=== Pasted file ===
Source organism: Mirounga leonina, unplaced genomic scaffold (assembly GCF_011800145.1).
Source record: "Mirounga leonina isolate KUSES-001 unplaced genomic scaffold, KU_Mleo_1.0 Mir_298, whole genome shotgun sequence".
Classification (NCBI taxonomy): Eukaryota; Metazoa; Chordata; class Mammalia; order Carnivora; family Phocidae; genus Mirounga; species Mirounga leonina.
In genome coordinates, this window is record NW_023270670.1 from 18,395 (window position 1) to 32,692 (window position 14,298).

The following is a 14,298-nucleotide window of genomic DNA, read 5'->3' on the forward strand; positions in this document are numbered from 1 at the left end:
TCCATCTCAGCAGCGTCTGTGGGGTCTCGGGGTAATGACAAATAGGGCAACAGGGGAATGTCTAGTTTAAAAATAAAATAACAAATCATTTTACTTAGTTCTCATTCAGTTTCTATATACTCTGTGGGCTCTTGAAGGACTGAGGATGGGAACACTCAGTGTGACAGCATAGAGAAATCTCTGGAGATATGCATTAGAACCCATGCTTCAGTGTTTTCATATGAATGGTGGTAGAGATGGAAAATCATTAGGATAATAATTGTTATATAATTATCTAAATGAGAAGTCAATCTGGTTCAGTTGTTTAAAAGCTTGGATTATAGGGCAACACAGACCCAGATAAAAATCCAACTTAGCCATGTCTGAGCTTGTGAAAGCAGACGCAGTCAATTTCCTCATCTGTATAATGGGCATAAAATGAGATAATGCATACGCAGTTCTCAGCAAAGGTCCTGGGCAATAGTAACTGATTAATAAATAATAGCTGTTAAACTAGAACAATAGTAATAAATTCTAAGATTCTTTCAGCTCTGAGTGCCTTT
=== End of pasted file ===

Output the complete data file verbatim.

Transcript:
Source organism: Mirounga leonina, unplaced genomic scaffold (assembly GCF_011800145.1).
Source record: "Mirounga leonina isolate KUSES-001 unplaced genomic scaffold, KU_Mleo_1.0 Mir_298, whole genome shotgun sequence".
Classification (NCBI taxonomy): Eukaryota; Metazoa; Chordata; class Mammalia; order Carnivora; family Phocidae; genus Mirounga; species Mirounga leonina.
In genome coordinates, this window is record NW_023270670.1 from 18,395 (window position 1) to 32,692 (window position 14,298).

The following is a 14,298-nucleotide window of genomic DNA, read 5'->3' on the forward strand; positions in this document are numbered from 1 at the left end:
TCCATCTCAGCAGCGTCTGTGGGGTCTCGGGGTAATGACAAATAGGGCAACAGGGGAATGTCTAGTTTAAAAATAAAATAACAAATCATTTTACTTAGTTCTCATTCAGTTTCTATATACTCTGTGGGCTCTTGAAGGACTGAGGATGGGAACACTCAGTGTGACAGCATAGAGAAATCTCTGGAGATATGCATTAGAACCCATGCTTCAGTGTTTTCATATGAATGGTGGTAGAGATGGAAAATCATTAGGATAATAATTGTTATATAATTATCTAAATGAGAAGTCAATCTGGTTCAGTTGTTTAAAAGCTTGGATTATAGGGCAACACAGACCCAGATAAAAATCCAACTTAGCCATGTCTGAGCTTGTGAAAGCAGACGCAGTCAATTTCCTCATCTGTATAATGGGCATAAAATGAGATAATGCATACGCAGTTCTCAGCAAAGGTCCTGGGCAATAGTAACTGATTAATAAATAATAGCTGTTAAACTAGAACAATAGTAATAAATTCTAAGATTCTTTCAGCTCTGAGTGCCTTT